298
WACHUSETT:
treatment of, at Bermuda..

353
WALKER, NORMAN S.:
made insurgent agent at Bermuda.

238
his urgent demand for coal...

277
is supplied with coal by Fraser, Trenholm & Co

278
WASHINGTON, PRESIDENT :
his course toward Mr. Genet

1291-31
determines to restore prizes captured by privateers fitted out

in United States..
his course suppressed privateering.

131
WESTBURY, LORD:
appointed Lord High Chancellor, June, 1861.

98
regards animus of neutral as sole criterion.

101
says United States may use Queen's proclaination to prove
animus

101
says ship should not be built in neutral port by belligerent
with view to war.

185
WILKES, ADMIRAL:
correspondence with governor of Bermuda....

355

120

142

98
113
113

56-57

57

45

78

14:

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LYDER ARTICLE 1 OF THE TREATY CONCLUDED AT WASHINGTON ON THE STH MAY, 1871, BETWEEN HER BRITANNIC MAJESTY

AND THE UNITED STATES OF AMERICA.

GENERAL CONTENTS.

The case now presented to the arbitrators on the part of the government of Her Britannic Majesty comprehends a statement of the facts which that government regards as material to a just adjudication on the claims of the United States, and of some general propositions on which it intends to rely, believing them to be in accordance with the principles of international law and the practice of nations.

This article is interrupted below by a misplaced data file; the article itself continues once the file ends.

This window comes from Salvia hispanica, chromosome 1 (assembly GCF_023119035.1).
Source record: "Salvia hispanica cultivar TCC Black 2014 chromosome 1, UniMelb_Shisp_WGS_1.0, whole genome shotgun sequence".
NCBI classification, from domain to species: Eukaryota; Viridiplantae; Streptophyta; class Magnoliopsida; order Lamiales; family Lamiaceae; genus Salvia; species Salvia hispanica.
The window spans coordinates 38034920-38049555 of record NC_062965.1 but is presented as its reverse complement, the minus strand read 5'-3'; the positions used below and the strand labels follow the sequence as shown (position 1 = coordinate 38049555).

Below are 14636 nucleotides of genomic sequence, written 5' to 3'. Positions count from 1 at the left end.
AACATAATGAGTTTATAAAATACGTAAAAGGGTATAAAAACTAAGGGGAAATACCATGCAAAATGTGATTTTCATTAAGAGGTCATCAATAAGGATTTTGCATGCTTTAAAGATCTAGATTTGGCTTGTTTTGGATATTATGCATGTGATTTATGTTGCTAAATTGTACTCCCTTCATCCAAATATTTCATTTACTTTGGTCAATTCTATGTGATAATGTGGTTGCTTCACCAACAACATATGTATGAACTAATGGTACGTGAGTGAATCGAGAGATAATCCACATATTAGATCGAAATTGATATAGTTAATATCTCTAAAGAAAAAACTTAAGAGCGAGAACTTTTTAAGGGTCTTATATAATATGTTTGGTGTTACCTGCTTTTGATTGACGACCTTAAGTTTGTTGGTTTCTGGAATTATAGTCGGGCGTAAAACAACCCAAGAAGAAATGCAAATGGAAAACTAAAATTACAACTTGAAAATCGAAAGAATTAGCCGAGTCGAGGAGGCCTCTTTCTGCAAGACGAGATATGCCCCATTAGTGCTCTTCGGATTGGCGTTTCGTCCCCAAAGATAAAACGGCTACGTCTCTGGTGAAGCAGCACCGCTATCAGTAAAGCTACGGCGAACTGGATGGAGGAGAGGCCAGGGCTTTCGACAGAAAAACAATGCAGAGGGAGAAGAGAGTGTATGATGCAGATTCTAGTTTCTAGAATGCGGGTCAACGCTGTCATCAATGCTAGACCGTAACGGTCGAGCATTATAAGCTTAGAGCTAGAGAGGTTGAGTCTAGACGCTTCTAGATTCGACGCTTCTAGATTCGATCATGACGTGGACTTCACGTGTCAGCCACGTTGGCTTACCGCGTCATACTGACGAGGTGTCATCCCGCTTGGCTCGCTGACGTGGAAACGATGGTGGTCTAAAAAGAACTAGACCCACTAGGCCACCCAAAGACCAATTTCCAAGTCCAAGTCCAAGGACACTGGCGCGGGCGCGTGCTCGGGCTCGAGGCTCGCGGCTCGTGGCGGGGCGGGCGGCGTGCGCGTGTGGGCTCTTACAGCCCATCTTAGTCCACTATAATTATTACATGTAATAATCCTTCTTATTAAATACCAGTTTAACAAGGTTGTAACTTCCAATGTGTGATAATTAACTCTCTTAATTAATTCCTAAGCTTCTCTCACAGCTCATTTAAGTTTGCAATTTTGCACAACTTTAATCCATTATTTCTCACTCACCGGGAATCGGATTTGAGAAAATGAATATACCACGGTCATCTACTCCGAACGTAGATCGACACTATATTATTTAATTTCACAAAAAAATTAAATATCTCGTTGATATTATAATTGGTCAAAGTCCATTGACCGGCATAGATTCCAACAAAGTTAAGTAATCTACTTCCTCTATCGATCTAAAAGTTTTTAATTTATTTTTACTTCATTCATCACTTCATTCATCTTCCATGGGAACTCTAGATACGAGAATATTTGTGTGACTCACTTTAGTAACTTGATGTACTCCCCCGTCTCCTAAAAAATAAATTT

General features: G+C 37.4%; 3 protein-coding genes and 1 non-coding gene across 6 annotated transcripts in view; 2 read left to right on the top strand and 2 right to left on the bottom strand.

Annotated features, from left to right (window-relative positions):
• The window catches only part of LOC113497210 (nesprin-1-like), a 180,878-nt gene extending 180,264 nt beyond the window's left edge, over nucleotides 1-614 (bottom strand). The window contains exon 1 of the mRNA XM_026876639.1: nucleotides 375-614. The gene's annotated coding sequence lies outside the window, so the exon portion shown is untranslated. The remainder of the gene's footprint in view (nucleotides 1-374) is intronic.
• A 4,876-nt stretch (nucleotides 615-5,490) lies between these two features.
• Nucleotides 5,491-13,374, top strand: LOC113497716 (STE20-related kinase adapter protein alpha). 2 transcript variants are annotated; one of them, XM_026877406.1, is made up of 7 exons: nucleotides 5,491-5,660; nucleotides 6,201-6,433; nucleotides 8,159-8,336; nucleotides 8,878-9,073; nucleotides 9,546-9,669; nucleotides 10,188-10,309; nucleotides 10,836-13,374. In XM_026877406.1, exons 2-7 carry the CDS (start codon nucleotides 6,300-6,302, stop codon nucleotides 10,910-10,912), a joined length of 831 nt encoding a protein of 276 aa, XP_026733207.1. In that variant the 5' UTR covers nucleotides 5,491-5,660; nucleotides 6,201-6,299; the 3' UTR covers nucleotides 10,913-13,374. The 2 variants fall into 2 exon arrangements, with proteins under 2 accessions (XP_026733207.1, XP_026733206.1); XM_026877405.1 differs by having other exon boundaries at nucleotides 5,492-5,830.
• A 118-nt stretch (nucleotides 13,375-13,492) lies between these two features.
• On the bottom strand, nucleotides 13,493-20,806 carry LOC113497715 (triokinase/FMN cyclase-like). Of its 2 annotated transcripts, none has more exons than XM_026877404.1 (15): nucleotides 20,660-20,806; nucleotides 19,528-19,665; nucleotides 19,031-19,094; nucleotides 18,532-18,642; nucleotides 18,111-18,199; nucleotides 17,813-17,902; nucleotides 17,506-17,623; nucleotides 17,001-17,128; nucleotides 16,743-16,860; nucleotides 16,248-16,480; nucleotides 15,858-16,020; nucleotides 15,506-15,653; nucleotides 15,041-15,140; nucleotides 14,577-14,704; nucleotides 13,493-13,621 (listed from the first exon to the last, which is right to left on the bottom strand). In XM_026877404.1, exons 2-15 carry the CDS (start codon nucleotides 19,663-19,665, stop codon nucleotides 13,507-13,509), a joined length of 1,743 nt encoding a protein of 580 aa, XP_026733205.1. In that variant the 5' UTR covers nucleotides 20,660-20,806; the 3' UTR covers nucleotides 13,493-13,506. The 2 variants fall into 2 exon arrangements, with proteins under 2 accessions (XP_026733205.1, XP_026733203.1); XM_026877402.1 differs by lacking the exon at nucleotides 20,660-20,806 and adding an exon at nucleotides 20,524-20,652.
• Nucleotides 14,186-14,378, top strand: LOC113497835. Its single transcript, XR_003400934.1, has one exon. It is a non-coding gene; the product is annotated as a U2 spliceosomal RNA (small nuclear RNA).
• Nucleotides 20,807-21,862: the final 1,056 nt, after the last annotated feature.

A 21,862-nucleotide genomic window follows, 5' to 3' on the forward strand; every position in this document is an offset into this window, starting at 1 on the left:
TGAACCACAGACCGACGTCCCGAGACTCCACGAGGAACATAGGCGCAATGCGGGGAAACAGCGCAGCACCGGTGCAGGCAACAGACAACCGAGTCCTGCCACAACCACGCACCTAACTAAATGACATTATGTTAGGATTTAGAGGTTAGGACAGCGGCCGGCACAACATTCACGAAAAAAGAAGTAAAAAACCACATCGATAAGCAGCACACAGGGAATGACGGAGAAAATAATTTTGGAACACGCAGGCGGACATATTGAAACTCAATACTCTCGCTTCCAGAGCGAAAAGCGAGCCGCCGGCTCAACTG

THE CONTENTS OF THE CASE ARE AS FOLLOWS:

1-3

53-80 81-119

334-373

407-410

166-168

Geneva Present

edition. edition. 1. A statement of the matter referred to the arbitrators, as it is understood by Her Britannic Majesty's government, Part I, pages.

207-209 II. An introductory statement of the events which attended and followed the

commencement of the civil war in America, and of the course pursued by
Great Britain and the other maritime powers in relation to the war, and
particularly as to the reception of belligerent vessels of war into their
ports and waters, Part II, pages..

4-22 211-235 III. A further introductory statement on international rights and duties ; on the

powers which were possessed by Her Britannic Majesty's government of
preventing unlawful equipments; and setting forth the manuer and circum.
stances in and under which these powers were exercised during the war,
Part III, pages..

23-50 236-971 IV. Considerations proper to be kept in view by the arbitrators in entering on the

cases of the vessels specifically mentioned in the four following parts, V,
VI, VII, and VIII, Part IV, pages.

51-52 272, 273 V. Statement of facts relative to the Florida, Part V, pages.

274-307 VI. Statement of facts relative to the Alabama, Part VI, pages..

302_353 VII, Statement of facts relative to the Georgia, Part VII, pages..

120-133 VIII. Statement of facts relative to the Shenandoah, Part VIII, pages.

136-162 374-406 IX. Recapitulation of the material facis stated in the preceding parts, Part IX, pages.

163-165 X. Remarks in conclusion, Part X, pages..

411-413 TIR APPENDIX TO THE CASE CONSISTS OF FOUR VOLUMES, THE CONTENTS OF WHICH ARE AS FOLLOWS: Vol. I. Correspondence relating to the Florida, Alabama, Georgia, and Shenandoah.

(See vol. I, pages 217 to 1002 of this edition.) Vol. II. Correspondence relating to the Sumter, Nashville, Geo rgiana, Phantom

Southerner, Alexandra, and other vessels respecting which representations were made by the Government of the United States to that of Her Bri

taupic Majesty during the civil war. (See vol. II of this edition.) Vol. III. Papers relating to the commencement of the civil war; proclamations and